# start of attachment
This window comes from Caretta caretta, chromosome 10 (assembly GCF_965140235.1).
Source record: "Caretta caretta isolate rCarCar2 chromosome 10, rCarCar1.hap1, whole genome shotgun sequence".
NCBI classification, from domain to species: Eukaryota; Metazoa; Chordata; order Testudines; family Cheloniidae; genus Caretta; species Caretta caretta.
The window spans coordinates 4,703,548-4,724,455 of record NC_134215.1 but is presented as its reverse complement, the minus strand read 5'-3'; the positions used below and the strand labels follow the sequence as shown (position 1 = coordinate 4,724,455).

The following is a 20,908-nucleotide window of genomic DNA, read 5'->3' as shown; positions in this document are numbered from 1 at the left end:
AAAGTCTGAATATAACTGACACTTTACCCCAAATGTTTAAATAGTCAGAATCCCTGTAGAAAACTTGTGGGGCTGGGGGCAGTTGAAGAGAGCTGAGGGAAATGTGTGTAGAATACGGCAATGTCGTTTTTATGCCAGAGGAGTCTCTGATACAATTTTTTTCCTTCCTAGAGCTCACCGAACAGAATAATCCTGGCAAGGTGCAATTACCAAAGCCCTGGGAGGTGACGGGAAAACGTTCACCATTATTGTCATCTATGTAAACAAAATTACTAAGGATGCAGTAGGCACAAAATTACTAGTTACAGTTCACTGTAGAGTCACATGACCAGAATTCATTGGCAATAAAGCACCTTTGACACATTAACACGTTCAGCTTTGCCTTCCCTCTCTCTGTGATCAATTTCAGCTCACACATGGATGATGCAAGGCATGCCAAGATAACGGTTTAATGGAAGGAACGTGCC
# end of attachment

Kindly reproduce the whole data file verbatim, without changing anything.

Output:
This window comes from Caretta caretta, chromosome 10 (assembly GCF_965140235.1).
Source record: "Caretta caretta isolate rCarCar2 chromosome 10, rCarCar1.hap1, whole genome shotgun sequence".
NCBI classification, from domain to species: Eukaryota; Metazoa; Chordata; order Testudines; family Cheloniidae; genus Caretta; species Caretta caretta.
The window spans coordinates 4,703,548-4,724,455 of record NC_134215.1 but is presented as its reverse complement, the minus strand read 5'-3'; the positions used below and the strand labels follow the sequence as shown (position 1 = coordinate 4,724,455).

The following is a 20,908-nucleotide window of genomic DNA, read 5'->3' as shown; positions in this document are numbered from 1 at the left end:
AAAGTCTGAATATAACTGACACTTTACCCCAAATGTTTAAATAGTCAGAATCCCTGTAGAAAACTTGTGGGGCTGGGGGCAGTTGAAGAGAGCTGAGGGAAATGTGTGTAGAATACGGCAATGTCGTTTTTATGCCAGAGGAGTCTCTGATACAATTTTTTTCCTTCCTAGAGCTCACCGAACAGAATAATCCTGGCAAGGTGCAATTACCAAAGCCCTGGGAGGTGACGGGAAAACGTTCACCATTATTGTCATCTATGTAAACAAAATTACTAAGGATGCAGTAGGCACAAAATTACTAGTTACAGTTCACTGTAGAGTCACATGACCAGAATTCATTGGCAATAAAGCACCTTTGACACATTAACACGTTCAGCTTTGCCTTCCCTCTCTCTGTGATCAATTTCAGCTCACACATGGATGATGCAAGGCATGCCAAGATAACGGTTTAATGGAAGGAACGTGCC